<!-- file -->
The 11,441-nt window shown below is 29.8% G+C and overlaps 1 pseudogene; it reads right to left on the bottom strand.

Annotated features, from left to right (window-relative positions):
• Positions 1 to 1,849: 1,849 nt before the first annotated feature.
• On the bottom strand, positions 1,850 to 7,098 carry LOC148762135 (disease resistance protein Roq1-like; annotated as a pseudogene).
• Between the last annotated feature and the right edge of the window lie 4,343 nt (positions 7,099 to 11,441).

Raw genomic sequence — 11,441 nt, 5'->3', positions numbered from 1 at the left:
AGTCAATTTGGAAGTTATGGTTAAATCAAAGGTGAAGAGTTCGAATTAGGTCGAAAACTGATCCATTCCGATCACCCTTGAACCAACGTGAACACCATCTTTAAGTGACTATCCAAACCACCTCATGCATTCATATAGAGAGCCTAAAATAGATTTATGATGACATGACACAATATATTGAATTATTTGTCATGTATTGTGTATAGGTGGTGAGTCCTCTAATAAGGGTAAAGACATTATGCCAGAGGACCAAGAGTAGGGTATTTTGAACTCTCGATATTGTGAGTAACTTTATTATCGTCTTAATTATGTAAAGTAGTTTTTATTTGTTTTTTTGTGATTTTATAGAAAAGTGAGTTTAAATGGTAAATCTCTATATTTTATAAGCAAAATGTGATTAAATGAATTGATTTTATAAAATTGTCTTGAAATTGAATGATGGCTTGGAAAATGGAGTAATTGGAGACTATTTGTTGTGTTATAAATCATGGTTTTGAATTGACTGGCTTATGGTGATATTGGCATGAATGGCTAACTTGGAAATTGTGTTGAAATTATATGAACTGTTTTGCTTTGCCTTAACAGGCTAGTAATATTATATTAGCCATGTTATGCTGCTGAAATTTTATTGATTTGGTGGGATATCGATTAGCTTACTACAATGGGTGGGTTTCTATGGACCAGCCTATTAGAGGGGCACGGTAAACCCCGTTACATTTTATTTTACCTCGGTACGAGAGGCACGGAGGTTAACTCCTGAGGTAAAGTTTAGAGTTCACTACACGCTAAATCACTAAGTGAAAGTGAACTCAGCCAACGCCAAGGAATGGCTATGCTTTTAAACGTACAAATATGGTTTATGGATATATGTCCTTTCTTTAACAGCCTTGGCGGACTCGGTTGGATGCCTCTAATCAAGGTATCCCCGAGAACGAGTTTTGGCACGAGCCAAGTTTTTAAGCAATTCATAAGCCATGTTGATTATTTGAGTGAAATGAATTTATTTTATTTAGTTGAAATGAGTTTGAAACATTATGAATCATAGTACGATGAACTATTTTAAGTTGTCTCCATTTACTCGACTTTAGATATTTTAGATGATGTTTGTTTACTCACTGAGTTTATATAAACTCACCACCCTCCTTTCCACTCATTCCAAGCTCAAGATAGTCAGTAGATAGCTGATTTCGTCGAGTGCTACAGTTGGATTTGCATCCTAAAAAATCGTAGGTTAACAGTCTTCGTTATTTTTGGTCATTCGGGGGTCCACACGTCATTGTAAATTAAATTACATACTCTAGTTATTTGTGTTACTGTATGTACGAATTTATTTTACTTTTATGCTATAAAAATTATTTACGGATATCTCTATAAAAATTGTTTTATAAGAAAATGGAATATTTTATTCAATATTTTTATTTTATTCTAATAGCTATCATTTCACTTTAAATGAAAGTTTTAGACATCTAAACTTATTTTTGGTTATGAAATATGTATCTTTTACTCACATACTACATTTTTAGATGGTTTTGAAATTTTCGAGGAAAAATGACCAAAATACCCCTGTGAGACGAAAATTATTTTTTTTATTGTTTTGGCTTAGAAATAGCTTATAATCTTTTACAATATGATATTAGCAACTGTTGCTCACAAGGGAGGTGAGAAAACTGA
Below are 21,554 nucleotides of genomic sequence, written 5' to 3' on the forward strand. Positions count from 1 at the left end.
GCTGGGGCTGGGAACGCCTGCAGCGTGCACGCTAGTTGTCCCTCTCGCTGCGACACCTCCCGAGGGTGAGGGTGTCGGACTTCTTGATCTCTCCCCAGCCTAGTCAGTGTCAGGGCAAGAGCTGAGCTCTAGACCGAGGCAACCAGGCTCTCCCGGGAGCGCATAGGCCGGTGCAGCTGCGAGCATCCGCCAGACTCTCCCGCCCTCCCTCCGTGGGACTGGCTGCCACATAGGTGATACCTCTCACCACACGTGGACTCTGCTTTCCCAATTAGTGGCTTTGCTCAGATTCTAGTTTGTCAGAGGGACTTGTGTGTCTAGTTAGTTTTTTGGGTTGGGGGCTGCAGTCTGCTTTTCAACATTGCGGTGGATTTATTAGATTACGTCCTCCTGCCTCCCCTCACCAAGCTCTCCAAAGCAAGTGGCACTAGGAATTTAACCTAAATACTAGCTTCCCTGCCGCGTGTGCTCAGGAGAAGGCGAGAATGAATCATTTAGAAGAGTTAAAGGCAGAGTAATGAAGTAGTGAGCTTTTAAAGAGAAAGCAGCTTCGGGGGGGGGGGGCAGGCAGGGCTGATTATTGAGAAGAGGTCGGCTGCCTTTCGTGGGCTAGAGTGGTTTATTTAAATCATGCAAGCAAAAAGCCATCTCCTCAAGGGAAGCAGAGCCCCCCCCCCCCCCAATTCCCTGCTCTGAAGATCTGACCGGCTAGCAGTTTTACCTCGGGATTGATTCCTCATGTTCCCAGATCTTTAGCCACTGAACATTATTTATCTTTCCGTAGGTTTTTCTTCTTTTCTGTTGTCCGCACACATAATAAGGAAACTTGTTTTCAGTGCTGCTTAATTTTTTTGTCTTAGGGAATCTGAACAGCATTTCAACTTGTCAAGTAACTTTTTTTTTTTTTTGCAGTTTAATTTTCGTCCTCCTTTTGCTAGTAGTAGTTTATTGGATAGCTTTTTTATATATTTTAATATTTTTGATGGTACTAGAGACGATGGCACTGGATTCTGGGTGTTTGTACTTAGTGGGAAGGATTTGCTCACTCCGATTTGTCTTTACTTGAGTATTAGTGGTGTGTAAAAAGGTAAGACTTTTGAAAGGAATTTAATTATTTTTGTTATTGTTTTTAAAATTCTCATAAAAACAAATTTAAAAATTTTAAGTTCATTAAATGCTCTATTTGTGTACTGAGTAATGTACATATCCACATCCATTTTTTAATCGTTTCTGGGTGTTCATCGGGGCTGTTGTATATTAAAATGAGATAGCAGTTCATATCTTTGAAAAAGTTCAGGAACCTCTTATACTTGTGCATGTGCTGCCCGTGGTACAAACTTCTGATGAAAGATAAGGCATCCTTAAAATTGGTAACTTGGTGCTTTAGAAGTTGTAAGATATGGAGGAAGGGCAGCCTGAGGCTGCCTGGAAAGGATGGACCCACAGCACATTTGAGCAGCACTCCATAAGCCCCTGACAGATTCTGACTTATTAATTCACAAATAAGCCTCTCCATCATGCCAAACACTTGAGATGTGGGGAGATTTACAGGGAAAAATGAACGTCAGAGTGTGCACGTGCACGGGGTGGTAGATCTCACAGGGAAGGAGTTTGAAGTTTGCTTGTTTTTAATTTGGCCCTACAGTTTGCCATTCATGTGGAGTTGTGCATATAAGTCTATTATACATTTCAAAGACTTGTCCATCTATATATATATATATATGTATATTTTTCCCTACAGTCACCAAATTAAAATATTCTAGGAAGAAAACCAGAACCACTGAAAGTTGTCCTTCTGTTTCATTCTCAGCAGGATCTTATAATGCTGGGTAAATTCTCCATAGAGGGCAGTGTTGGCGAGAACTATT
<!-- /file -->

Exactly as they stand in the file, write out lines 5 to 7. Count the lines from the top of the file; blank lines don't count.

• Between the last annotated feature and the right edge of the window lie 4,343 nt (positions 7,099 to 11,441).

Raw genomic sequence — 11,441 nt, 5'->3', positions numbered from 1 at the left:
AGTCAATTTGGAAGTTATGGTTAAATCAAAGGTGAAGAGTTCGAATTAGGTCGAAAACTGATCCATTCCGATCACCCTTGAACCAACGTGAACACCATCTTTAAGTGACTATCCAAACCACCTCATGCATTCATATAGAGAGCCTAAAATAGATTTATGATGACATGACACAATATATTGAATTATTTGTCATGTATTGTGTATAGGTGGTGAGTCCTCTAATAAGGGTAAAGACATTATGCCAGAGGACCAAGAGTAGGGTATTTTGAACTCTCGATATTGTGAGTAACTTTATTATCGTCTTAATTATGTAAAGTAGTTTTTATTTGTTTTTTTGTGATTTTATAGAAAAGTGAGTTTAAATGGTAAATCTCTATATTTTATAAGCAAAATGTGATTAAATGAATTGATTTTATAAAATTGTCTTGAAATTGAATGATGGCTTGGAAAATGGAGTAATTGGAGACTATTTGTTGTGTTATAAATCATGGTTTTGAATTGACTGGCTTATGGTGATATTGGCATGAATGGCTAACTTGGAAATTGTGTTGAAATTATATGAACTGTTTTGCTTTGCCTTAACAGGCTAGTAATATTATATTAGCCATGTTATGCTGCTGAAATTTTATTGATTTGGTGGGATATCGATTAGCTTACTACAATGGGTGGGTTTCTATGGACCAGCCTATTAGAGGGGCACGGTAAACCCCGTTACATTTTATTTTACCTCGGTACGAGAGGCACGGAGGTTAACTCCTGAGGTAAAGTTTAGAGTTCACTACACGCTAAATCACTAAGTGAAAGTGAACTCAGCCAACGCCAAGGAATGGCTATGCTTTTAAACGTACAAATATGGTTTATGGATATATGTCCTTTCTTTAACAGCCTTGGCGGACTCGGTTGGATGCCTCTAATCAAGGTATCCCCGAGAACGAGTTTTGGCACGAGCCAAGTTTTTAAGCAATTCATAAGCCATGTTGATTATTTGAGTGAAATGAATTTATTTTATTTAGTTGAAATGAGTTTGAAACATTATGAATCATAGTACGATGAACTATTTTAAGTTGTCTCCATTTACTCGACTTTAGATATTTTAGATGATGTTTGTTTACTCACTGAGTTTATATAAACTCACCACCCTCCTTTCCACTCATTCCAAGCTCAAGATAGTCAGTAGATAGCTGATTTCGTCGAGTGCTACAGTTGGATTTGCATCCTAAAAAATCGTAGGTTAACAGTCTTCGTTATTTTTGGTCATTCGGGGGTCCACACGTCATTGTAAATTAAATTACATACTCTAGTTATTTGTGTTACTGTATGTACGAATTTATTTTACTTTTATGCTATAAAAATTATTTACGGATATCTCTATAAAAATTGTTTTATAAGAAAATGGAATATTTTATTCAATATTTTTATTTTATTCTAATAGCTATCATTTCACTTTAAATGAAAGTTTTAGACATCTAAACTTATTTTTGGTTATGAAATATGTATCTTTTACTCACATACTACATTTTTAGATGGTTTTGAAATTTTCGAGGAAAAATGACCAAAATACCCCTGTGAGACGAAAATTATTTTTTTTATTGTTTTGGCTTAGAAATAGCTTATAATCTTTTACAATATGATATTAGCAACTGTTGCTCACAAGGGAGGTGAGAAAACTGA